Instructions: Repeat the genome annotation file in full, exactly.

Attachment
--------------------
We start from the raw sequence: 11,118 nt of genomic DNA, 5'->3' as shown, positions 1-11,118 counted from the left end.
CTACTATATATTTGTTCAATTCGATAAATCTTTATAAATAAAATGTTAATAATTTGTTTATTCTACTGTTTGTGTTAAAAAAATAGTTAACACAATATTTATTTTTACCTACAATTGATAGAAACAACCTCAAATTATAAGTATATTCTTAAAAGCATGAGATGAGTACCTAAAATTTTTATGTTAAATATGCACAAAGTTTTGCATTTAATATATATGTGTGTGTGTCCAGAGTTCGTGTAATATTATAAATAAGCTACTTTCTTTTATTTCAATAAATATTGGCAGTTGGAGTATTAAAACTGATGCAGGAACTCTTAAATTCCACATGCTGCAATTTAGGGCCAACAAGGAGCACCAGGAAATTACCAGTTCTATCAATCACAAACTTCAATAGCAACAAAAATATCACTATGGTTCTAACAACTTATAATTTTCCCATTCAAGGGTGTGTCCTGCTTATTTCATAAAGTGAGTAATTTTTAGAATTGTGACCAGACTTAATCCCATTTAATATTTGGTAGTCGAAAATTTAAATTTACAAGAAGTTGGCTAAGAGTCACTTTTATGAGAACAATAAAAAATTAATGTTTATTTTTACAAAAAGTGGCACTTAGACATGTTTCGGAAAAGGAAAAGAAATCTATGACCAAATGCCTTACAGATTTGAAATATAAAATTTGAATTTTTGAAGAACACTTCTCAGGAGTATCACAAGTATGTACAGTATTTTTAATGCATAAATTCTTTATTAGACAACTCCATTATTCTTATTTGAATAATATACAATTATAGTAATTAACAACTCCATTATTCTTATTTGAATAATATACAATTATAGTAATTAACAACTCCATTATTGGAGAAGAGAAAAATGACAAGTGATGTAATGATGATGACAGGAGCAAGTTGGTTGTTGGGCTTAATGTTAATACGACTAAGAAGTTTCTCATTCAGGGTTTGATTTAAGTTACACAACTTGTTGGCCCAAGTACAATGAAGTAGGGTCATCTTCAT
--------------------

We start from the raw sequence: 11,118 nt of genomic DNA, 5'->3' as shown, positions 1-11,118 counted from the left end.
CTACTATATATTTGTTCAATTCGATAAATCTTTATAAATAAAATGTTAATAATTTGTTTATTCTACTGTTTGTGTTAAAAAAATAGTTAACACAATATTTATTTTTACCTACAATTGATAGAAACAACCTCAAATTATAAGTATATTCTTAAAAGCATGAGATGAGTACCTAAAATTTTTATGTTAAATATGCACAAAGTTTTGCATTTAATATATATGTGTGTGTGTCCAGAGTTCGTGTAATATTATAAATAAGCTACTTTCTTTTATTTCAATAAATATTGGCAGTTGGAGTATTAAAACTGATGCAGGAACTCTTAAATTCCACATGCTGCAATTTAGGGCCAACAAGGAGCACCAGGAAATTACCAGTTCTATCAATCACAAACTTCAATAGCAACAAAAATATCACTATGGTTCTAACAACTTATAATTTTCCCATTCAAGGGTGTGTCCTGCTTATTTCATAAAGTGAGTAATTTTTAGAATTGTGACCAGACTTAATCCCATTTAATATTTGGTAGTCGAAAATTTAAATTTACAAGAAGTTGGCTAAGAGTCACTTTTATGAGAACAATAAAAAATTAATGTTTATTTTTACAAAAAGTGGCACTTAGACATGTTTCGGAAAAGGAAAAGAAATCTATGACCAAATGCCTTACAGATTTGAAATATAAAATTTGAATTTTTGAAGAACACTTCTCAGGAGTATCACAAGTATGTACAGTATTTTTAATGCATAAATTCTTTATTAGACAACTCCATTATTCTTATTTGAATAATATACAATTATAGTAATTAACAACTCCATTATTCTTATTTGAATAATATACAATTATAGTAATTAACAACTCCATTATTGGAGAAGAGAAAAATGACAAGTGATGTAATGATGATGACAGGAGCAAGTTGGTTGTTGGGCTTAATGTTAATACGACTAAGAAGTTTCTCATTCAGGGTTTGATTTAAGTTACACAACTTGTTGGCCCAAGTACAATGAAGTAGGGTCATCTTCAT